“I’ve talked with many emergency room doctors. They all said they could only offer suggestions and leave the patient’s family to decide,” Zhang said. This is a protective measure for doctors, Zhang explained, since telling a family what to decide means taking responsibility and bearing the risks.  

Xu Hua in The Chinese Doctor

‘Afraid to Die’
Wang Dongjin is surgeon at Nanjing Gulou Hospital. A heart specialist, Wang has practiced for over 30 years. He has conducted tens of thousands of operations with a success rate of 99 percent. In 2017 alone, he performed 2,989 operations, 407 involving the great arteries. His ability for precision in high-pressure situations has earned him the monicker “the bomb disposal expert” of cardiothoracic surgery. 

Wang usually arrives at 8am. He’ll often work for 17 hours, leaving after midnight.  

Operations, research, lectures, academic conferences and working at free clinics take up most of Wang’s time. He rarely takes a day off.  

“Only surgeons who are physically strong can withstand a cardiology department workload,” Wang said. “Anyone who is physically weak and cannot tolerate the toil of operations has long been sifted out.”  

According to the 2018 white paper, 23.6 percent of the 146,200 surveyed doctors from 44,600 hospitals have never taken annual leave, while 4.4 percent said they weren’t aware they had leave.  

On average, hospitals in China see 20 million patients per day. Doctors in tertiary hospitals work an average 51.05 hours over a five-day workweek. Doctors in surgery departments, in particular, work an average 53.3 hours per week. Two-fifths of all surveyed doctors said they sleep less than six hours per day.  

Zhu Liangfu admitted that he was “afraid to die.” “With the heavy workload and irregular rest every day, I’m afraid I might just collapse one day. But I can’t. I haven’t fulfilled my responsibilities to my family, and as a doctor I still have a responsibility for my hospital. I can’t die. It takes the country 25 years to train a head doctor like myself. I’m 44 this year, and if I collapse, it’s a waste of national resources,” Zhu said. 

To maintain his physical and mental strength, Zhu lives a very disciplined lifestyle. He runs about five kilometers every day and journals daily for reflection.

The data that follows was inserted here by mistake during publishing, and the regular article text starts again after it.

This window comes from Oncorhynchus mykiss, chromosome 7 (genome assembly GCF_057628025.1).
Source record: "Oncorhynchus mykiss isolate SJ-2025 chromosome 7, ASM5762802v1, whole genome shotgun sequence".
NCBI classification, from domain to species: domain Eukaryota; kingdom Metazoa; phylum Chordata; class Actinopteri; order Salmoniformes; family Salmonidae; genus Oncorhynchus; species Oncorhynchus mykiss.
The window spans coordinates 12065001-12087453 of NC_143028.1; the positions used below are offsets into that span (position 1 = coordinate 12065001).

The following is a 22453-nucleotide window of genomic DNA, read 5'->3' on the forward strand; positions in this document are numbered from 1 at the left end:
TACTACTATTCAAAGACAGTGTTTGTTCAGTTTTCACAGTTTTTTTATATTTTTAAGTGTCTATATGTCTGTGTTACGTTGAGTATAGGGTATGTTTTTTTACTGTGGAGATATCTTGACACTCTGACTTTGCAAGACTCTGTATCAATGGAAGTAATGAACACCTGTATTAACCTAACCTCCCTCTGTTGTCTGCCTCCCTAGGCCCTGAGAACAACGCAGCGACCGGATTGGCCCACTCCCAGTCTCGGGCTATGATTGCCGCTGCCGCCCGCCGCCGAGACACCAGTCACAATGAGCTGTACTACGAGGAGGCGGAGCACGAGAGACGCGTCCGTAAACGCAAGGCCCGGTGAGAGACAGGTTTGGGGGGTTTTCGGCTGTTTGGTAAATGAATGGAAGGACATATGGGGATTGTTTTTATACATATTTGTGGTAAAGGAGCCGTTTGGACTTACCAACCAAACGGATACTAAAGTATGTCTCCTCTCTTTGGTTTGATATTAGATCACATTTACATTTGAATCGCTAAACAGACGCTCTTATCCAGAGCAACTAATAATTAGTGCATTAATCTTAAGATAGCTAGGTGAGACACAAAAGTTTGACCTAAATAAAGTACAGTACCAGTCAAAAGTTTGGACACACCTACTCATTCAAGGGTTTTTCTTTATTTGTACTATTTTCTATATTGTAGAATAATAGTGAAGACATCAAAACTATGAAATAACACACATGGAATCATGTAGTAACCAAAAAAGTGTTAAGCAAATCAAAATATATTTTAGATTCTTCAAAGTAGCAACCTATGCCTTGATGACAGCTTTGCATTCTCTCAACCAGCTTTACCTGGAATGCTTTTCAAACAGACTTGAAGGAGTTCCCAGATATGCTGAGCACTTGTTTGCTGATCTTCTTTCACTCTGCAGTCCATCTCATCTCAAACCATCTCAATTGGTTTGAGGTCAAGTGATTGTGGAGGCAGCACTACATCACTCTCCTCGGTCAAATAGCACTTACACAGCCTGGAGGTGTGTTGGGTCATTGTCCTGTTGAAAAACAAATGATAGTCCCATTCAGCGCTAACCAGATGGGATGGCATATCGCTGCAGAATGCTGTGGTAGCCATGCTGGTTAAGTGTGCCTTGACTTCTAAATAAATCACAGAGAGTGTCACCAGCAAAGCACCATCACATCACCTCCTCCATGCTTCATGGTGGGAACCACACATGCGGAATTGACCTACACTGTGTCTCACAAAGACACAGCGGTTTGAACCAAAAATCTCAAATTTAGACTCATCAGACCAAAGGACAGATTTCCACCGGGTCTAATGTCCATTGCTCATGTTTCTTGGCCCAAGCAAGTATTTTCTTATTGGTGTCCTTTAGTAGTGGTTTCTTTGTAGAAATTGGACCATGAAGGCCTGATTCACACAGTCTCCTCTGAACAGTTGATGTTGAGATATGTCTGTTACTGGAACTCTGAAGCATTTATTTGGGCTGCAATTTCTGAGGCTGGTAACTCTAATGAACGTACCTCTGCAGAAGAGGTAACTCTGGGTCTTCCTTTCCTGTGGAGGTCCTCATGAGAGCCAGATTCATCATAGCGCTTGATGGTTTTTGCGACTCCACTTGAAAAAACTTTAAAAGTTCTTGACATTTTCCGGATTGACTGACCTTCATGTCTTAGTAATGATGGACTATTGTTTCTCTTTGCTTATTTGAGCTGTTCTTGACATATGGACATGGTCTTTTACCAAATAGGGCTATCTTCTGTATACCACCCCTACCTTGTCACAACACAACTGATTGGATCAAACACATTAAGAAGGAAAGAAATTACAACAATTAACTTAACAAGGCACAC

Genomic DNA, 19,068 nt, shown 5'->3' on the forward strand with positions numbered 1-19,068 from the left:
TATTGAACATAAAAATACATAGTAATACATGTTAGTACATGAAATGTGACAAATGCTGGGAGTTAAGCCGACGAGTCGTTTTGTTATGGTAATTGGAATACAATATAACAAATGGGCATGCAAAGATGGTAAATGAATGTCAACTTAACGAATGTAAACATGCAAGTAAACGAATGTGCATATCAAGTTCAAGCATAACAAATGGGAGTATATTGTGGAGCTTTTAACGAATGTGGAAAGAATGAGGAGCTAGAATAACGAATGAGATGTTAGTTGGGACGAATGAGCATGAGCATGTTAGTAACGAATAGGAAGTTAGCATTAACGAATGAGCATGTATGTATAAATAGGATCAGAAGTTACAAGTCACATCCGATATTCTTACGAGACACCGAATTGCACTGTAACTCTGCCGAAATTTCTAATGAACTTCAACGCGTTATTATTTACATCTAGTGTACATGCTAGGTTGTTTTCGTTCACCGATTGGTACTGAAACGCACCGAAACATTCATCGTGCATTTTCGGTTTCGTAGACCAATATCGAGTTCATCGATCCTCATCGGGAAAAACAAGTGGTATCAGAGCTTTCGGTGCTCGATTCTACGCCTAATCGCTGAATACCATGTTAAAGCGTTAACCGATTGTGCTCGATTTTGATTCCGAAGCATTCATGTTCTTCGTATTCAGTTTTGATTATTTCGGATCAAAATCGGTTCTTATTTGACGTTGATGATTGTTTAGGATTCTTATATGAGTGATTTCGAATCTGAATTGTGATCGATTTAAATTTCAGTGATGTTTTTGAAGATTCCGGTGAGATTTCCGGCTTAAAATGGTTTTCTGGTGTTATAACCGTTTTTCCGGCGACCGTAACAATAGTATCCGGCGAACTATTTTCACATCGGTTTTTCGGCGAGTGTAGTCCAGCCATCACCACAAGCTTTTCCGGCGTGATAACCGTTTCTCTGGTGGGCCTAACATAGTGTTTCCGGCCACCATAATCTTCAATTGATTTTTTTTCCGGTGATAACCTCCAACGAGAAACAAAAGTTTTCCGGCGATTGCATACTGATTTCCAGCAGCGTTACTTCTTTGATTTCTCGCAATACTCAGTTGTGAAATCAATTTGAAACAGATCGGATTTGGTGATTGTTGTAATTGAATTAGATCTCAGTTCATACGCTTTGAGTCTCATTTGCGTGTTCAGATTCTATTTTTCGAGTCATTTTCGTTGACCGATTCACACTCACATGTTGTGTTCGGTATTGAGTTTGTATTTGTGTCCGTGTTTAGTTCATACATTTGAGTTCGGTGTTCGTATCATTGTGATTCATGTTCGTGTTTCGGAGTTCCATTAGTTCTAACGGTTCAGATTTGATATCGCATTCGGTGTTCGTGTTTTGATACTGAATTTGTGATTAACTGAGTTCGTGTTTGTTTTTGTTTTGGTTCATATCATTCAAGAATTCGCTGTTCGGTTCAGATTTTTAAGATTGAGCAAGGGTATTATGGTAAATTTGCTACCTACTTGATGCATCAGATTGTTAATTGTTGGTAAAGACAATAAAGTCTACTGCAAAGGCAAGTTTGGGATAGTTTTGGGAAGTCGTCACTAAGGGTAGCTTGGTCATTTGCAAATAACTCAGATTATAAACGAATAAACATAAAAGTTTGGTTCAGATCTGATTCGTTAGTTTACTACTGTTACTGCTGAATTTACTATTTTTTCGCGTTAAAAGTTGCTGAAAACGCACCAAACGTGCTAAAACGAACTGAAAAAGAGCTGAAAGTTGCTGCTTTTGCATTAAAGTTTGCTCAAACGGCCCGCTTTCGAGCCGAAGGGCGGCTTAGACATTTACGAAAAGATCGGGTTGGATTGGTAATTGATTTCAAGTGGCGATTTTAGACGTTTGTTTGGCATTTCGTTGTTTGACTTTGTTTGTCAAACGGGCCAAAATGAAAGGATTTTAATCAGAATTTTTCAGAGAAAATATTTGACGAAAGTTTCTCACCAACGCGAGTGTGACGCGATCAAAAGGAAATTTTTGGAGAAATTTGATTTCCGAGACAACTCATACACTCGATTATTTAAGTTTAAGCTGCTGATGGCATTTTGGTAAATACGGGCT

“He [Zhu Liangfu] is extremely strict on himself, like an ascetic,” Liu Ya, the project’s assistant director who filmed Zhu, told NewsChina. 

But Zhu’s definition of a “good doctor” impressed Liu the most. He said, “Being nice and showing concern are not what’s most important. A good doctor should be the one who, once at the operation table, treats patients just like they’re treating a dog.” 

“What does that mean? It means a doctor should not have any emotions. Emotions interfere with treatment. No matter who is on the operation table, a stranger, a governor or the doctor’s own father, the doctor should treat every patient equally without discrimination. That’s what makes a good doctor.”  

Many of the doctors featured in the documentary went to Wuhan, the epicenter of the Covid-19 pandemic. He Qiang, the deputy director of the Zhejiang Provincial People’s Hospital, is treating Covid-19 patients in a makeshift hospital. Yin Fanghong, deputy head of ICU at the West China Hospital of Sichuan University, was transferred to the Wuhan Red Cross Hospital.  

Shi Binggen, director of the First Affiliated Hospital of Xi’an Jiaotong University and veteran of the 2003 SARS epidemic, is back on the frontlines and leading a medical support team in Hubei Province. 

Zhu Liangfu (left) in The Chinese Doctor